The police in Rajasthan are searching for two men accused of killing a folk singer in Jaisalmer district’s Dantal village on September 27. Amad Khan, 45, was beaten to death after a faith healer claimed that the musician’s performance had been too inadequate to lead him into a state of trance during a temple ritual.
The faith healer, Ramesh Suthar, who belongs to the Bhopa community of priest-singers, has already been arrested.
Khan, who belonged to the lower caste Manganyar community of folk musicians, had been asked to perform a melody called raag parcha at a temple during the Navratra festival. This tune, it was thought, would allow faith healer Ramesh Suthar to get possessed with the spirit of the presiding deity, the police said.
When that did not happen, Suthar blamed Khan for not performing the tune correctly. This resulted in a scuffle in which Khan’s musical instruments were smashed by some villagers.
That evening, three villagers, including Suthar, went to Khan’s house and beat him again. He died shortly after, the police said. “From preliminary investigation it has emerged that Khan was physically assaulted after which he got a cardiac arrest, leading to his death,” said Superintendent of Police, Jaisalmer, Gaurav Yadav.
However, the villagers held a meeting and convinced Khan’s family to claim that he had died of natural causes. They were warned not tell anyone what had really happened. The family apparently agreed and Khan’s body was buried. It was 24 hours before news of Khan’s death reached the local police station, around 40 km away.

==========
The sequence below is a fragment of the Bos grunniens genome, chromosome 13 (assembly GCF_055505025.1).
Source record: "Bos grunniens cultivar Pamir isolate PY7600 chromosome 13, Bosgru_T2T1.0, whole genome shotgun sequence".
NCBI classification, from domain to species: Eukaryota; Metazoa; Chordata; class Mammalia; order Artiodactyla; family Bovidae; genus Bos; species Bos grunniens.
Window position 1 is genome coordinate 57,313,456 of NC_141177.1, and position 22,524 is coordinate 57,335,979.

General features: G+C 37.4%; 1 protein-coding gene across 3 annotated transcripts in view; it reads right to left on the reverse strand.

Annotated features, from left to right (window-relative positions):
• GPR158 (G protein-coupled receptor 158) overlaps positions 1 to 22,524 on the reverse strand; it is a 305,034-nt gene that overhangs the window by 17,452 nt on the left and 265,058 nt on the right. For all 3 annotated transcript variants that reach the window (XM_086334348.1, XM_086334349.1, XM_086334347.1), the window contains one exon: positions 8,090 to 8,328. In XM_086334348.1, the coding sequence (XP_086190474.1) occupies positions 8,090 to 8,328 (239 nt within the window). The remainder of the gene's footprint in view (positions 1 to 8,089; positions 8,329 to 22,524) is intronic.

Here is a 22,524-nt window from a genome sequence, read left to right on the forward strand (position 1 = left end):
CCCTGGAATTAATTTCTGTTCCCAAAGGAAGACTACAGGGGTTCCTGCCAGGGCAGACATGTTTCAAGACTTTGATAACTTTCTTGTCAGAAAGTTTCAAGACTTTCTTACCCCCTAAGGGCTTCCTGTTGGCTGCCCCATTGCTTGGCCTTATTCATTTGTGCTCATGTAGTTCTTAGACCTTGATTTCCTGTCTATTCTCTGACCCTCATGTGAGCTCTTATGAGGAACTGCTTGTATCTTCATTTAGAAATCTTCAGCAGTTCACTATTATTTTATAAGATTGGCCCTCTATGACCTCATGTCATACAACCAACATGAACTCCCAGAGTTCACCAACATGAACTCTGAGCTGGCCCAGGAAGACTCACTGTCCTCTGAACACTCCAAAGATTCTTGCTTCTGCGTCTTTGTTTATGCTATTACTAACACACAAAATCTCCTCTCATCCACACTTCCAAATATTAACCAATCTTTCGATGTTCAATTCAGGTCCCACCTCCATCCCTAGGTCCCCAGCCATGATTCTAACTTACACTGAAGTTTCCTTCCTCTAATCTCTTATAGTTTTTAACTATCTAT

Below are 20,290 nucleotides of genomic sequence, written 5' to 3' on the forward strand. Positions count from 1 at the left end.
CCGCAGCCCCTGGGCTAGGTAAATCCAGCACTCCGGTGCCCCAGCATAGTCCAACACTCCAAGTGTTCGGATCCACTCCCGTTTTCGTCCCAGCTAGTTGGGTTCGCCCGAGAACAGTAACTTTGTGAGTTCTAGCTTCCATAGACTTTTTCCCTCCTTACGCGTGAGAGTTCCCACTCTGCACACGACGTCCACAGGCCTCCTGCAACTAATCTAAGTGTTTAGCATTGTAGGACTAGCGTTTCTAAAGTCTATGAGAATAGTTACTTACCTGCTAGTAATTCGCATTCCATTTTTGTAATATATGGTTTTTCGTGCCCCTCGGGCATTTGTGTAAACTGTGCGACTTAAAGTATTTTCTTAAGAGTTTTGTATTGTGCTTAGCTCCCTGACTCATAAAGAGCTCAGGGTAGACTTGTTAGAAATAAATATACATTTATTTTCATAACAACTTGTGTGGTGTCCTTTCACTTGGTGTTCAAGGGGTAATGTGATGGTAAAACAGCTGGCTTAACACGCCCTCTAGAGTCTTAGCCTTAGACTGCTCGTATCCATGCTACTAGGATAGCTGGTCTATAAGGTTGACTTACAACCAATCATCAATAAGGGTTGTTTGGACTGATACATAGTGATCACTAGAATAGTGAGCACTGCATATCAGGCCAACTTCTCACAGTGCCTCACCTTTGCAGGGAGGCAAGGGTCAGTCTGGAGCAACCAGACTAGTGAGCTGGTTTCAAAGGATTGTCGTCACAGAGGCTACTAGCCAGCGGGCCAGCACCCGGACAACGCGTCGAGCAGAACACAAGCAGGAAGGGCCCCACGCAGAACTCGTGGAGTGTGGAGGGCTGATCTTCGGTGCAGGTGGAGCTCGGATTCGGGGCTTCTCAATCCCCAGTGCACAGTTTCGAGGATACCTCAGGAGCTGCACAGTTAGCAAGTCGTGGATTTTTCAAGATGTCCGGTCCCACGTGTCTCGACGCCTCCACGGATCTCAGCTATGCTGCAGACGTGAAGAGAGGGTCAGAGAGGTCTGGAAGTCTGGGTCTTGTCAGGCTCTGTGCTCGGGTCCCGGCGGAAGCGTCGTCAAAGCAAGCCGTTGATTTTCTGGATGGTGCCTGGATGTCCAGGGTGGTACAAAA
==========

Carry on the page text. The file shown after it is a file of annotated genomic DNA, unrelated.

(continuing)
When a team led by the Station House Officer visited Dantal to investigate, Yadav said, “the village head and later others collectively claimed Khan had died of a cardiac arrest and the police team returned without initiating any probe”.
Three days later, however, members of the Manganyar community had an argument with some upper-caste residents who allegedly refused to give them water for rituals around Khan’s death. Informed about the tension in the village, the Station House Officer returned with his team, only to be convinced that it was a minor matter, the police said.
Breaking the silence
Later that day, one of Khan’s relatives who was visiting from Jodhpur convinced the family to approach the district administration. The police returned once more to question the villagers and the plot was finally unravelled.
On October 2, the police registered a case of murder and arrested Suthar. However, his two accomplices had fled by then. “Khan’s body was exhumed too and sent for a postmortem examination,” said Yadav.
A few days later, all 20 Manganyar families fled Dantal, initially for a town nearby and eventually for Jaisalmer. “The district administration is trying to convince them to return to their village,” Yadav said. “They can be provided security if they feel intimidated after the Amad Khan incident.”
According to civil rights activist Kavita Srivastava, since Khan’s Manganyar family had broken the social code by going against a member of the Bhopa community – who are de facto priests in small village temples – all other communities in the village, led by the dominant Rajputs, banded together against the Manganyars.
Srivastava added that there was no clear communal or caste subtext to the killing as Khan was from the Dholi caste, which includes Hindus and Muslims.
“It is anger and consolidation of the other communities against them for going to the police led to their exodus,” she explained.